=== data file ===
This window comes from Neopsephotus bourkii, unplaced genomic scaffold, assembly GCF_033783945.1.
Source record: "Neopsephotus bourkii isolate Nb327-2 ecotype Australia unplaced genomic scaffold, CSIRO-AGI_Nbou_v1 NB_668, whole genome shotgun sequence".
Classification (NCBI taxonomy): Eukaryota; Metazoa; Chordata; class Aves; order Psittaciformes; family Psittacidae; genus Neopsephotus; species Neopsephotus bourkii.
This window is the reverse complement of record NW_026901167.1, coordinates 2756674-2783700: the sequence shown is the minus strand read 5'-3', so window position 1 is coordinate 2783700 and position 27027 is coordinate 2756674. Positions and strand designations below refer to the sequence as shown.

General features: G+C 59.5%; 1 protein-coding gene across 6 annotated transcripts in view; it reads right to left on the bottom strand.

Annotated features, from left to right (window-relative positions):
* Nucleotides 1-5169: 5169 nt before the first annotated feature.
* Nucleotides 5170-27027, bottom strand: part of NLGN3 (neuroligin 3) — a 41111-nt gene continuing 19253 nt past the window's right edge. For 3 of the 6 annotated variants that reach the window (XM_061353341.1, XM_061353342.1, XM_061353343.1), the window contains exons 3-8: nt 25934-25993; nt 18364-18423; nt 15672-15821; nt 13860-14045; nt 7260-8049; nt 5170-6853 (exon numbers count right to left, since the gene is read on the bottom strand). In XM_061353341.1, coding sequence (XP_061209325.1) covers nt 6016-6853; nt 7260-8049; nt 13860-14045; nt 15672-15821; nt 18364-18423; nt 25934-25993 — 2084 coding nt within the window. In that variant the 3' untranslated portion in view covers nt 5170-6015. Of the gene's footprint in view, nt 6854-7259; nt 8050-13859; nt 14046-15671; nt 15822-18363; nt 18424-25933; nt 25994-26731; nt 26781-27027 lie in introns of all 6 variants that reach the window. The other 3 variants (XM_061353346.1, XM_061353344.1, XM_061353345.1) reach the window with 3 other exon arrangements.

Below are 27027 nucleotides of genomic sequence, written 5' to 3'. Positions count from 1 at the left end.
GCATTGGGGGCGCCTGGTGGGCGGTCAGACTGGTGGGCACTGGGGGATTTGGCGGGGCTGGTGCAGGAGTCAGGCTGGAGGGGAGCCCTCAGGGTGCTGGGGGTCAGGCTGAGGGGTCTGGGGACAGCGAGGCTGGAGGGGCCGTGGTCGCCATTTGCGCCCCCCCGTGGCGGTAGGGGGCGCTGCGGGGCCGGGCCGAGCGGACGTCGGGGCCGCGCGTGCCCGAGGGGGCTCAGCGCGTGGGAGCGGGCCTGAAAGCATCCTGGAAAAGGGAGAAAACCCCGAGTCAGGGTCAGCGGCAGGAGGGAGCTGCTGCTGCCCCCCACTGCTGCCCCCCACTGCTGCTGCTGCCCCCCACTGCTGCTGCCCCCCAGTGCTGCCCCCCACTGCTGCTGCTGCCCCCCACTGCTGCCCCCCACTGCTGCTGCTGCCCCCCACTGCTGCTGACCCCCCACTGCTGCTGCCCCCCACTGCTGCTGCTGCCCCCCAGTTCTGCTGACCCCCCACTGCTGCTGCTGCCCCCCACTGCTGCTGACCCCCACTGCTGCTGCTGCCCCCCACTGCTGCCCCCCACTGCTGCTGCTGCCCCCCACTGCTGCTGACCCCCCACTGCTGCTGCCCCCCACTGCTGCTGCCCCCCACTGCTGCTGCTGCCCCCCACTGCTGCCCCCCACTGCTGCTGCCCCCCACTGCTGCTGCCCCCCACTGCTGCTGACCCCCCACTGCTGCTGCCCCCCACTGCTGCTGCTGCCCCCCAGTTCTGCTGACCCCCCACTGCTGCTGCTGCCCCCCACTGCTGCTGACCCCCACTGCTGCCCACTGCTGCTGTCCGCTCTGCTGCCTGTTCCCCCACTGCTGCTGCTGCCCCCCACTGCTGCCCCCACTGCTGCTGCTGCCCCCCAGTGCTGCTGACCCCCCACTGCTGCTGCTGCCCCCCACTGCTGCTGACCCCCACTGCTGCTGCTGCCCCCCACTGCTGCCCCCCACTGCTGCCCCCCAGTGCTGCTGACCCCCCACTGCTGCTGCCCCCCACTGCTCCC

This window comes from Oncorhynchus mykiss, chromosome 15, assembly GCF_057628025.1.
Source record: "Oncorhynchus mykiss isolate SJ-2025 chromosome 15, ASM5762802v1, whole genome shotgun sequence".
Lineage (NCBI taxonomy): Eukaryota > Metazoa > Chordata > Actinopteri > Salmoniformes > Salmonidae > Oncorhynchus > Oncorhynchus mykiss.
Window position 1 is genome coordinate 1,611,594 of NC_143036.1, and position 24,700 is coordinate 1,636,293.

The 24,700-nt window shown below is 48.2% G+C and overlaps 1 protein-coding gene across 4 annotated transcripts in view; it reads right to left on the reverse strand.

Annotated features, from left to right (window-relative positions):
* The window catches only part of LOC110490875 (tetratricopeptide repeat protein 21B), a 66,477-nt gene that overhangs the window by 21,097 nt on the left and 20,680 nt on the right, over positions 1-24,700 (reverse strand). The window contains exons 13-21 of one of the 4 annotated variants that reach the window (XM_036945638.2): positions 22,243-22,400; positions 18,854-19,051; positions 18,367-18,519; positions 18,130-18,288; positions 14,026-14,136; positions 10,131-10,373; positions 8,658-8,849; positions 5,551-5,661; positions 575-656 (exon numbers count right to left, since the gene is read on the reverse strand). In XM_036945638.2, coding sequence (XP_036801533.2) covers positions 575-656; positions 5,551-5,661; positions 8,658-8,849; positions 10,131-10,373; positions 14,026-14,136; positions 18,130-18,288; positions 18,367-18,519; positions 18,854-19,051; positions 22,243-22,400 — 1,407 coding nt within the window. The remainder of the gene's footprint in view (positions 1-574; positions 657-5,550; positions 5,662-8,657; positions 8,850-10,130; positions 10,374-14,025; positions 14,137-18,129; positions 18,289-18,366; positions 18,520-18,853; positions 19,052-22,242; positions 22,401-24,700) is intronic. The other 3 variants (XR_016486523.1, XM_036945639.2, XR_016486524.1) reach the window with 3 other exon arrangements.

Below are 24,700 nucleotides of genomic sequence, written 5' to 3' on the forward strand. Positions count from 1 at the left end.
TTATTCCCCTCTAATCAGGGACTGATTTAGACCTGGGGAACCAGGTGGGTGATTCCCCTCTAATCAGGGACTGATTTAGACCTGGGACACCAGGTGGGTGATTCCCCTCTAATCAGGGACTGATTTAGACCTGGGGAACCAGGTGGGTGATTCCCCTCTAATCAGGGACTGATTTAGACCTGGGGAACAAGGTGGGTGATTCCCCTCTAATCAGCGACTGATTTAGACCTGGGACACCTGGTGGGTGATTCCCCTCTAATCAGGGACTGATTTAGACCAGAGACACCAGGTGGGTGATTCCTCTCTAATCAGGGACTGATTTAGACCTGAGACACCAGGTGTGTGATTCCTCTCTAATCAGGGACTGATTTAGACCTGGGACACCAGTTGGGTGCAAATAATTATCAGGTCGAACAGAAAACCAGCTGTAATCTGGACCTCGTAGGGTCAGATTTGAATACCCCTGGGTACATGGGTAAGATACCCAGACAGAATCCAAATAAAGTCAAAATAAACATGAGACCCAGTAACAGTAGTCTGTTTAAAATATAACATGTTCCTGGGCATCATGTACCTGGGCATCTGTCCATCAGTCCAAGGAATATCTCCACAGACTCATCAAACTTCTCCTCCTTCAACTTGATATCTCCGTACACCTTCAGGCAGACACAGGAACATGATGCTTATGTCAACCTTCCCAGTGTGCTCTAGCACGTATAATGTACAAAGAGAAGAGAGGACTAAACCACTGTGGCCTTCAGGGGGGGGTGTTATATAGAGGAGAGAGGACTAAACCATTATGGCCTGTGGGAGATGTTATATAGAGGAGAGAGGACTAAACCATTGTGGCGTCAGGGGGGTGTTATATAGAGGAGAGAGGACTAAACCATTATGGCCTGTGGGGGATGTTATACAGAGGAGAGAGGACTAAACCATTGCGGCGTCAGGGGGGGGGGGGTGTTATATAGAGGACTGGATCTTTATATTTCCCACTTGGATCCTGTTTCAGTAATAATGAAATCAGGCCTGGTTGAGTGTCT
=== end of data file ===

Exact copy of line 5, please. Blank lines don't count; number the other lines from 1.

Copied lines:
General features: G+C 59.5%; 1 protein-coding gene across 6 annotated transcripts in view; it reads right to left on the bottom strand.